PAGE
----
As a follow on to my post about Steven Johnson’s book, Clay Shirky’s TED talk is well worth a watch. He talks about the clash that’s going on between hierarchy and networks in the world of government and policy and points to the growth of methods of collaboration like Github in open source as ways that politics and law making might develop in the future. It’s a talk full of insight but also full of realism that this isn’t going to happen overnight.
[Strange aside: Git was apparently named by Linus Torvalds after himself (he’d already used his real first name to name Linux so used the other name people called him)].
I also like Clay’s description of what he studies — how technology affects the way people have arguments. New forms of politics probably aren’t going to be high brow, philosophical ones. Just check out the debate in the comment thread on the TED site which isn’t about the content of the talk but about whether Clay looks like Tom Hanks or not (he does). Quite often what happens is that an online debate descends into mudslinging and personal attack and the useful people just go elsewhere. My feeling is that new political models will be innovations in process that help people get over the mudslinging phase and have better (more productive) arguments. Related articles
I’ve never been quite sure which political box I fit into. When I was younger I tried being a member of various political parties but nothing was quite right even though I was interested in political issues. As time went on I came to realise that it was partly the way that political parties were structured that was the problem. They were too slow and top-down and debates about policy didn’t resonate with me — they seemed abstracted from any evidence or real idea about what the future should be like.
As I got a bit older I realised there were plenty of other people who thought in a similar way to me and who had become disillusioned with the main parties. We took our inspiration from self-organisation rather than old political labels. We were relentlessly practical and entrepreneurial rather than sitting around talking about policy.
Now Steven Johnson has written a book that gives our politics a name.Â I can say that I’m a peer progressive. ‘Peer’ because my first instinct is to look for the peer-to-peer solution rather than the top-down government or corporate solution. ‘Progressive’ because I believe in making the world a better place rather than resting on tradition.
On Monday I went to along to see Steven talk about the book in San Francisco having read it on the plane over. It’s a book that Steven says he began thinking about when writing Emergence in 2000 when he noticed that all the network patterns he wrote about in terms of ants, brains, cities and software were also present in the way that the WTO protests in Seattle in 1999 were organised.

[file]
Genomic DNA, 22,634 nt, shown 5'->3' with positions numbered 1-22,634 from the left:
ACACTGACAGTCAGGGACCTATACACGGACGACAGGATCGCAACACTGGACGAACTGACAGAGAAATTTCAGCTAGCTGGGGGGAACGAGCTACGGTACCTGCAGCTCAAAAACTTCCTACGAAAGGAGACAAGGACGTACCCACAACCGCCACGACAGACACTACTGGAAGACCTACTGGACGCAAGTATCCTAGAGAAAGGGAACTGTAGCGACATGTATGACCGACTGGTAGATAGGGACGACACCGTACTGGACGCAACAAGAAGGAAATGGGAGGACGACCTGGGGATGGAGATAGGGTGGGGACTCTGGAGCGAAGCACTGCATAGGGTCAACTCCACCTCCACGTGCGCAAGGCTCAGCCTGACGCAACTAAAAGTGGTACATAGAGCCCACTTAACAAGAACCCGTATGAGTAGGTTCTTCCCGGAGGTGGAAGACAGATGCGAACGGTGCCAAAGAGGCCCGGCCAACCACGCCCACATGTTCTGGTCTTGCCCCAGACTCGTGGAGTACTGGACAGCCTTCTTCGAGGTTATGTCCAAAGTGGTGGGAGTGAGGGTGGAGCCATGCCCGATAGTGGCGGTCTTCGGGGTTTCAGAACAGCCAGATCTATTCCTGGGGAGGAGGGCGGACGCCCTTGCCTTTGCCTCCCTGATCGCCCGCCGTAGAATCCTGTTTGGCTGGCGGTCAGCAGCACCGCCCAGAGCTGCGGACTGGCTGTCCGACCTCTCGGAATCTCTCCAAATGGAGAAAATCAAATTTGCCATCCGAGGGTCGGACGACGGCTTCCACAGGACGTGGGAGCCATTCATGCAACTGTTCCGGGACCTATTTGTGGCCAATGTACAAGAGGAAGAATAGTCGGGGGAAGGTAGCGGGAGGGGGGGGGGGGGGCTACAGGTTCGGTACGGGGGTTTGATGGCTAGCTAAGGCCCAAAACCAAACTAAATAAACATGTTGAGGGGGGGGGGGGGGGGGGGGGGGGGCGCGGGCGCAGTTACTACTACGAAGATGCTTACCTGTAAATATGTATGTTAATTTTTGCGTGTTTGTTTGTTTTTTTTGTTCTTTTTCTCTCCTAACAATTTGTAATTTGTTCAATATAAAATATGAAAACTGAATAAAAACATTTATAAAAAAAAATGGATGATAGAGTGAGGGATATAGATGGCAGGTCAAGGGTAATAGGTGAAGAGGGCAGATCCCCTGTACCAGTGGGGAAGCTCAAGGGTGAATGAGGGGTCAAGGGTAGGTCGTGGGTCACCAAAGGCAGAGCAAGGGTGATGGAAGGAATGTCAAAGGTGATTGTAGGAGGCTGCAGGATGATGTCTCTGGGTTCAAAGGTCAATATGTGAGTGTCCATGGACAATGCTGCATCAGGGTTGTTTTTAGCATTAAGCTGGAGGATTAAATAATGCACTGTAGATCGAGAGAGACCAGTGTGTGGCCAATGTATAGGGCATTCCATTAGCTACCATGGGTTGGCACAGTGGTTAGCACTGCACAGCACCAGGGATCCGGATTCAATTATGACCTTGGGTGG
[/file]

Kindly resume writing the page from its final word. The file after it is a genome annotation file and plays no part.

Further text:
Steven was interviewed by Bill Wasik of Wired magazine who put it pretty well when he said it’s a pre-manifesto for a future politics — one that doesn’t quite exist yet. I’d agree with that, but I think when the shift from the big parties happens, it will happen quickly. I have a sneaking suspicion that the UK might be the most likely place for it to happen because our political parties are financial and organisational shadows of their former selves, unlike the US where they have huge financial muscle behind them.
I have a bet with a few Demos friends that the next UK election (in 2015) will be won by a party that didn’t exist before the 2010 election. I still stand by that. I think the innovation will be in process not policy and it may look nothing like our current parties.Â Although it wasn’t part of the bet, I’d add that technology will play a major part. The weak signals are in the Pirate Party’s LiquidFeedback system which, while a bit geeky at the moment, is along the right lines. I also think that Clay Shirky is onto something when he talks about Github as an innovation that could spread to democracy.
There are issues we’ll need to face though. Steven doesn’t really go into some of the theory of social networks that shows they develop an underlying structure that can lead to inequality of resources and influence — it’s even known as the rich-get-richer effect by network theorists.Â As peer progressive politics develops we’ll need to understand the dark side of networks much better.
But if you find yourself frustrated with our current politics then read Future Perfect. It’s intensely optimistic about the future but by showing just how much progress we’ve made over the last 20–30 years you come away thinking that it might be realistic too. We don’t live in a peer progressive world yet, but it might come sooner than you think.
This is roughly what I said in a talk I gave at the Designers Accord London Town Hall meeting at the Design Council on 19th January 2012.
I don’t know about you but when I read, watch or listen to the news at the moment I get pretty depressed. The Today Programme seems to be a relentless torrent of unsettling events and terrible things that might happen. The newspapers are full of institutions failing and people to blame. Even Twitter and Facebook have become just links to more doom and gloom.